The eastward spread of the fire also placed Pepys' own house in the firing line. Having already moved out most of his belongings to the home of his friend Sir William Rider at Bethnall Green he and his neighbours were forced to take more drastic action to protect some of their more, shall we say, "valuable" items.
"Sir W. Batten not knowing how to remove his wine, did dig a pit in the garden, and laid it in there; and I took the opportunity of laying all the papers of my office that I could not otherwise dispose of. And in the evening Sir W. Penn and I did dig another, and put our wine in it; and I my Parmesan cheese, as well as my wine and some other things." (Samuel Pepys)
Pepys' haste to ensure the safety of his cheese turned out to be unnecessary as his house only just escaped the blaze in the end but he was one of the few lucky ones. Most of the thousands displaced by the fire ended up being housed in makeshift camps set up in areas such as Parliament Hill (present day Hampstead Heath) or Islington, which in those days were well outside the built-up area. The largest camp of all was at Moorfields, a large area of public parkland just north of the city. Both Pepys and Evelyn visited Moorfields and commented on the destitution they witnessed as will as the undiminished sense of Londoner's pride shown by those that they met.
Back in the city, the still-raging fire had already destroyed dozens of London's parish churches but it was now ready to claim the ultimate prize. Compared to the elegant domed Baroque structure that stands today, the old St Paul's Cathedral was a giant looming Norman/Gothic monster more akin to its surviving counterparts out in the provinces (Durham, York, Salisbury, Norwich, Canterbury, Lincoln etc) The church dominated its surroundings and the skyline for miles around, with no other building in London even coming close to matching it for size. It had long served as the final resting place for many famous names in English history, housing the tombs of such luminaries as the Saxon King Ethelred the Unready and John of Gaunt, son of Edward III and founder of the Royal House of Lancaster.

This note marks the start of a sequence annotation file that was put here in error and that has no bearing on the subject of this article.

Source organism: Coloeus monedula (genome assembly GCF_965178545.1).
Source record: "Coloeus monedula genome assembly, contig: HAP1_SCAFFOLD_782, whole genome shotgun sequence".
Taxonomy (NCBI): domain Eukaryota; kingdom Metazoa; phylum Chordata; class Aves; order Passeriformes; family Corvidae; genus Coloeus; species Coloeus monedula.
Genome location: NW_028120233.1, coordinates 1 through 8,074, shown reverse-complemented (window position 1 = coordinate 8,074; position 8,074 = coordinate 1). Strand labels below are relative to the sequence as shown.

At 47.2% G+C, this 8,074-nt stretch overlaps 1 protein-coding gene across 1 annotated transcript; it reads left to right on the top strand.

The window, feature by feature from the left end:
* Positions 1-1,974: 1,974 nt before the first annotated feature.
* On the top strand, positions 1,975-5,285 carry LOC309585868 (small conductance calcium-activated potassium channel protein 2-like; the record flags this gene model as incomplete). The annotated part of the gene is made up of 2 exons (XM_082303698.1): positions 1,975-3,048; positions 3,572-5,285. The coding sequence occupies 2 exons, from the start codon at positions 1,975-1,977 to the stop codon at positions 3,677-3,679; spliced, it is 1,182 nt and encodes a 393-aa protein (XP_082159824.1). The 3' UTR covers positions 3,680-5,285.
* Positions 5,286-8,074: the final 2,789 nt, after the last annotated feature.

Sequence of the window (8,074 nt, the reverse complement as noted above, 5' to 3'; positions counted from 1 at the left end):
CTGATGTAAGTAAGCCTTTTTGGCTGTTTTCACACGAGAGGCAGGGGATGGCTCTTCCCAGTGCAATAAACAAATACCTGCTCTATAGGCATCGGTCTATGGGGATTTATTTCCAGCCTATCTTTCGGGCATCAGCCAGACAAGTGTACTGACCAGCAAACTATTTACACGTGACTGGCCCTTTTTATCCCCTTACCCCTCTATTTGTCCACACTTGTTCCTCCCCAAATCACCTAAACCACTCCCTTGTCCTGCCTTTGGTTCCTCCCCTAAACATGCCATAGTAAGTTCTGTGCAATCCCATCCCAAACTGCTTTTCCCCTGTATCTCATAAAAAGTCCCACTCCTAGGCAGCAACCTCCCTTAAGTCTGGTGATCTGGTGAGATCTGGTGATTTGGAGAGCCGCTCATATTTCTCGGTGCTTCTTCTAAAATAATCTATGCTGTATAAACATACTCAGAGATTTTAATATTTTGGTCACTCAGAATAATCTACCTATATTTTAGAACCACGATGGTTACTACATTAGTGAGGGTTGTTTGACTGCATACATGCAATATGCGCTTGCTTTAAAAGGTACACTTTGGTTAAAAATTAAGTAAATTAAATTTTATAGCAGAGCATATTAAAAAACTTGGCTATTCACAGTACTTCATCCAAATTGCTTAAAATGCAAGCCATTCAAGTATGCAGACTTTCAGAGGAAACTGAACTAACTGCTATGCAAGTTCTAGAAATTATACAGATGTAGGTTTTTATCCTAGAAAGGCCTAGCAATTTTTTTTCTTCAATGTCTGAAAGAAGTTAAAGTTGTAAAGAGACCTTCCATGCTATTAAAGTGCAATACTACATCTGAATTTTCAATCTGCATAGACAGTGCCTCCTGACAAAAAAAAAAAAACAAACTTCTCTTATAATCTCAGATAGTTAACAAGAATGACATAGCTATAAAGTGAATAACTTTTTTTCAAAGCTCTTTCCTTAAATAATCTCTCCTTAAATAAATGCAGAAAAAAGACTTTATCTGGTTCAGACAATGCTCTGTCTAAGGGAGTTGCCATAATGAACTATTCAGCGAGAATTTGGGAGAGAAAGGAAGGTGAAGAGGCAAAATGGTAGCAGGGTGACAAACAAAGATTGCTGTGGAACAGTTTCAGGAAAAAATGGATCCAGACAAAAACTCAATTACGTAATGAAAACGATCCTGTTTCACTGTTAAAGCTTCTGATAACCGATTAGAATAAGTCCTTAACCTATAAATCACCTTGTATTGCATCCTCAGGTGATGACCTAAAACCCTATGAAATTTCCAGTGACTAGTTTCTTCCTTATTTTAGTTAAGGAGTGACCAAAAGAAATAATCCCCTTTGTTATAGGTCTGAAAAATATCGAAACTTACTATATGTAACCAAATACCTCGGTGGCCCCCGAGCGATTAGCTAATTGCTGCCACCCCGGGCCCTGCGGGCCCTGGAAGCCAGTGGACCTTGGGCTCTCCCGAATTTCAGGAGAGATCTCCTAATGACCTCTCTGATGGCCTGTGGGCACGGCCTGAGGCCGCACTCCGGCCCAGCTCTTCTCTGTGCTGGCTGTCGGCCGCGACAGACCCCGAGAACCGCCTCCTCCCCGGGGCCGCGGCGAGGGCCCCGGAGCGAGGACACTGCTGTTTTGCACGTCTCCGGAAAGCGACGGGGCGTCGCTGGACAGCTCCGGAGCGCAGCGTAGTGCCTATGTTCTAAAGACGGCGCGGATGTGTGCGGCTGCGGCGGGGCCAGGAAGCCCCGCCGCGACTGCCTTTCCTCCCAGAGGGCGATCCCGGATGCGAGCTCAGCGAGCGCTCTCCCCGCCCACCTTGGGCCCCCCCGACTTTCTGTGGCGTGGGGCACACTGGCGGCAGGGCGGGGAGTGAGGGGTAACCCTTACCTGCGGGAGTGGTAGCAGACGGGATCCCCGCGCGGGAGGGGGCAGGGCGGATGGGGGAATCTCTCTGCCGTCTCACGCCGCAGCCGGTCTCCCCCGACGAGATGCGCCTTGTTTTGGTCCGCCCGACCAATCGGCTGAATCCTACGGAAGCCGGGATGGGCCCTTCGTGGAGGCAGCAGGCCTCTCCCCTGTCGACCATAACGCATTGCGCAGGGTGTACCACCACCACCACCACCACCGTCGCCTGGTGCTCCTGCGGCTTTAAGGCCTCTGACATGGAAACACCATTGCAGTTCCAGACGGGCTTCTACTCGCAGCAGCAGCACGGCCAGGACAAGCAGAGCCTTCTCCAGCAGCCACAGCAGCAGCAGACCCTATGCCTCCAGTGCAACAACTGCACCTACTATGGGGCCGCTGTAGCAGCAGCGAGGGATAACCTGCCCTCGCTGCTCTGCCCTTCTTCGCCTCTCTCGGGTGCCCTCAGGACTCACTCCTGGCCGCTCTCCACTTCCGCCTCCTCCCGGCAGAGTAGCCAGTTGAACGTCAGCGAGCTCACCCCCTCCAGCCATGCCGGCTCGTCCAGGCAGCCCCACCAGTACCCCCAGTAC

By 1666, however, the cathedral had been decaying for over a century, a downward spiral that began with the loss of its soaring spire (the tallest in England) to a lightning strike in 1561. Its spirital value also seemed to be increasingly lost on the people as the vast interiors had drifted into various secular uses. The building had also been badly desecrated by Parliamentarian soldiers during the Civil War and Interregnum periods, when it was used as a stable for cavalry horses. Nevertheless the crumbling old pile retained its place in Londoners' hearts and it was hoped that it would soon get the essential maintenance it needed.
|The old St Paul's Cathedral viewed from the west, showing the neo-Classical porch added by Inigo Jones in the 1630s, one of the only significant attempts at sprucing up the decaying building.|
The cathedral's thick stone walls and wide empty surrounding plaza made it attractive to those in need of a safe place to store their belongings away from the approaching fire. The printers and publishers from nearby Paternoster Row were amongst the first to store their wares inside and soon the cathedral crypt was chock-full of stashed goods, mostly of the paper variety.
Unfortunately for St Paul's and the various paraphernalia hidden away inside, the Church of England and City authorities had chosen this time of all times to begin the long-awaited restoration, appointing a little-known astronomer and part-time architect named Christopher Wren to carry it out. This meant that at the time of the Great Fire the entire building was encased in wooden scaffolding, awaiting the start of the work. Despite the value of the cathedral as a safe refuge being so obviously compromised the people still stored their goods away inside, seemingly too desperate or too stupid to put two and two together.